Scandium Nitride (ScN) is an emerging rocksalt semiconductor with octahedral coordination and an indirect bandgap. ScN has attracted significant attention in recent years for its potential thermoelectric applications, as a component material in epitaxial metal/semiconductor superlattices, and as a substrate for defect-free GaN growth. Sputter-deposited ScN thin films are highly degenerate n-type semiconductors and exhibit a large thermoelectric power factor of ∼3.5×10−3W/m−K2 at 600–800 K. Since practical thermoelectric devices require both n- and p-type materials with high thermoelectric figures-of-merit, development and demonstration of highly efficient p-type ScN is extremely important. Recently, the authors have demonstrated p-type Sc1−xMgxN thin film alloys with low MgxNy mole-fractions within the ScN matrix. In this article, we demonstrate temperature dependent thermal and thermoelectric transport properties, including large thermoelectric power factors in both n- and p-type Sc1−xMgxN thin film alloys at high temperatures (up to 850 K). Employing a combination of temperature-dependent Seebeck coefficient, electrical conductivity, and thermal conductivity measurements, as well as detailed Boltzmann transport-based modeling analyses of the transport properties, we demonstrate that p-type Sc1−xMgxN thin film alloys exhibit a maximum thermoelectric power factor of ∼0.8×10−3W/m−K2 at 850 K. The thermoelectric properties are tunable by adjusting the MgxNy mole-fraction inside the ScN matrix, thereby shifting the Fermi energy in the alloy films from inside the conduction band in case of undoped n-type ScN to inside the valence band in highly hole-doped p-type Sc1−xMgxN thin film alloys. The thermal conductivities of both the n- and p-type films were found to be undesirably large for thermoelectric applications. Thus, future work should address strategies to reduce the thermal conductivity of Sc1−xMgxN thin-film alloys, without affecting the power factor for improved thermoelectric performance.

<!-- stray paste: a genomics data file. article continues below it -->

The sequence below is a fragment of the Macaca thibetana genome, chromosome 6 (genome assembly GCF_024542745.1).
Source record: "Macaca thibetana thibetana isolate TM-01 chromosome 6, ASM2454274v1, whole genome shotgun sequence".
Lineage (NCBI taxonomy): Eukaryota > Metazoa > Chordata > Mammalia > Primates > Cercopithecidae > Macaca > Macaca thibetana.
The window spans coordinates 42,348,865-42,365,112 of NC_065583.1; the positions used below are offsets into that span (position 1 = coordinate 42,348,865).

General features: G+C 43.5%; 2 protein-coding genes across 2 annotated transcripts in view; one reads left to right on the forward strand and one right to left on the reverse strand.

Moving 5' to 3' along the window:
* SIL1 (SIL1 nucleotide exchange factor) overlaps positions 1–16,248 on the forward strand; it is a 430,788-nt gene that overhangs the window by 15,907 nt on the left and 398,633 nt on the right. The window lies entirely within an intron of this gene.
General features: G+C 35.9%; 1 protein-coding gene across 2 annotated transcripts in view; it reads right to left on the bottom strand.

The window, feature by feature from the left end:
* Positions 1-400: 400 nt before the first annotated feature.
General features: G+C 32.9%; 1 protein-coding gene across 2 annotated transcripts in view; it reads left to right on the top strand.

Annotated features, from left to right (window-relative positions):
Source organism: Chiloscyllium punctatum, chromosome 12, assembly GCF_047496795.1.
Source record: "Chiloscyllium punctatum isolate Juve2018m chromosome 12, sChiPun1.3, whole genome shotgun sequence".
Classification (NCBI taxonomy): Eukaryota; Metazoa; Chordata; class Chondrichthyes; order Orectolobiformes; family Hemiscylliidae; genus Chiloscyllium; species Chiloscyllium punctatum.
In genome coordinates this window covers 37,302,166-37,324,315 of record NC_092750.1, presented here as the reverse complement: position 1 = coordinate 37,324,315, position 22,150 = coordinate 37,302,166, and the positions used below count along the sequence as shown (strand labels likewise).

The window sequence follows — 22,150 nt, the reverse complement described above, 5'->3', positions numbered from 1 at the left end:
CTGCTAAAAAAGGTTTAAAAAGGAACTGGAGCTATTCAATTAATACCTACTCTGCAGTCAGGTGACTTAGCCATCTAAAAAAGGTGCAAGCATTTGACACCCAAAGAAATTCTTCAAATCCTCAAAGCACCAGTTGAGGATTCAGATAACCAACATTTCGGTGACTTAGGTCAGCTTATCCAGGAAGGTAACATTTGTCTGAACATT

- Received 12 June 2017
- Revised 3 November 2017